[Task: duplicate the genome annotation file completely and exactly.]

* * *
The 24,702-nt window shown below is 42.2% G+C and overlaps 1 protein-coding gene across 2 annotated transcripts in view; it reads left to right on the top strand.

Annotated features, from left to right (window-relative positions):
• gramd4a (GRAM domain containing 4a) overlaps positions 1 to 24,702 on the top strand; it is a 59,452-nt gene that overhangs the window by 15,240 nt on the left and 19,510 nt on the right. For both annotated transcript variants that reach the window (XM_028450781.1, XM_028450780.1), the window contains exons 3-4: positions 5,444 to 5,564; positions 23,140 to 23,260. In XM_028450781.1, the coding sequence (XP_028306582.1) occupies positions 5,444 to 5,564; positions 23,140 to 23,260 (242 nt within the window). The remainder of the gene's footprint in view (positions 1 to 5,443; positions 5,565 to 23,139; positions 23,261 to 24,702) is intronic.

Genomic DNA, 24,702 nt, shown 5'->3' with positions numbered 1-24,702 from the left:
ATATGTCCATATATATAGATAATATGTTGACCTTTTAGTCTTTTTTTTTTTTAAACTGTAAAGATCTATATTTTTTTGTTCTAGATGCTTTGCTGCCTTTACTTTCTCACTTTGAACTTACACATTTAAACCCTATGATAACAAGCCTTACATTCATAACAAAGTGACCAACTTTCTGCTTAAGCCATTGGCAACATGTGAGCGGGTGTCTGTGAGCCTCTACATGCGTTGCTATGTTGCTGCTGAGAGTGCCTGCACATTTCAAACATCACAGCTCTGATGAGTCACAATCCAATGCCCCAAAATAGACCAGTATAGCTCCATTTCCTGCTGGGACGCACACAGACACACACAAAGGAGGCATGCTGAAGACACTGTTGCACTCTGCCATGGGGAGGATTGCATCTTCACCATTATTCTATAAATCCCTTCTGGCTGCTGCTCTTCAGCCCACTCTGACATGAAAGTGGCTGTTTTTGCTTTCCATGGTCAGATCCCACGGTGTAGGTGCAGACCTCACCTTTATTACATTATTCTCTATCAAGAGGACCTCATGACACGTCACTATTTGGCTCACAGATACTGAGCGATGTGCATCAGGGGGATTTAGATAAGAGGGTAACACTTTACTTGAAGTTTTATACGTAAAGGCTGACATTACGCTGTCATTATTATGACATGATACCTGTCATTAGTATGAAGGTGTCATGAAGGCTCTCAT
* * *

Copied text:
The 24,702-nt window shown below is 42.2% G+C and overlaps 1 protein-coding gene across 2 annotated transcripts in view; it reads left to right on the top strand.

Annotated features, from left to right (window-relative positions):
• gramd4a (GRAM domain containing 4a) overlaps positions 1 to 24,702 on the top strand; it is a 59,452-nt gene that overhangs the window by 15,240 nt on the left and 19,510 nt on the right. For both annotated transcript variants that reach the window (XM_028450781.1, XM_028450780.1), the window contains exons 3-4: positions 5,444 to 5,564; positions 23,140 to 23,260. In XM_028450781.1, the coding sequence (XP_028306582.1) occupies positions 5,444 to 5,564; positions 23,140 to 23,260 (242 nt within the window). The remainder of the gene's footprint in view (positions 1 to 5,443; positions 5,565 to 23,139; positions 23,261 to 24,702) is intronic.

Genomic DNA, 24,702 nt, shown 5'->3' with positions numbered 1-24,702 from the left:
ATATGTCCATATATATAGATAATATGTTGACCTTTTAGTCTTTTTTTTTTTTAAACTGTAAAGATCTATATTTTTTTGTTCTAGATGCTTTGCTGCCTTTACTTTCTCACTTTGAACTTACACATTTAAACCCTATGATAACAAGCCTTACATTCATAACAAAGTGACCAACTTTCTGCTTAAGCCATTGGCAACATGTGAGCGGGTGTCTGTGAGCCTCTACATGCGTTGCTATGTTGCTGCTGAGAGTGCCTGCACATTTCAAACATCACAGCTCTGATGAGTCACAATCCAATGCCCCAAAATAGACCAGTATAGCTCCATTTCCTGCTGGGACGCACACAGACACACACAAAGGAGGCATGCTGAAGACACTGTTGCACTCTGCCATGGGGAGGATTGCATCTTCACCATTATTCTATAAATCCCTTCTGGCTGCTGCTCTTCAGCCCACTCTGACATGAAAGTGGCTGTTTTTGCTTTCCATGGTCAGATCCCACGGTGTAGGTGCAGACCTCACCTTTATTACATTATTCTCTATCAAGAGGACCTCATGACACGTCACTATTTGGCTCACAGATACTGAGCGATGTGCATCAGGGGGATTTAGATAAGAGGGTAACACTTTACTTGAAGTTTTATACGTAAAGGCTGACATTACGCTGTCATTATTATGACATGATACCTGTCATTAGTATGAAGGTGTCATGAAGGCTCTCAT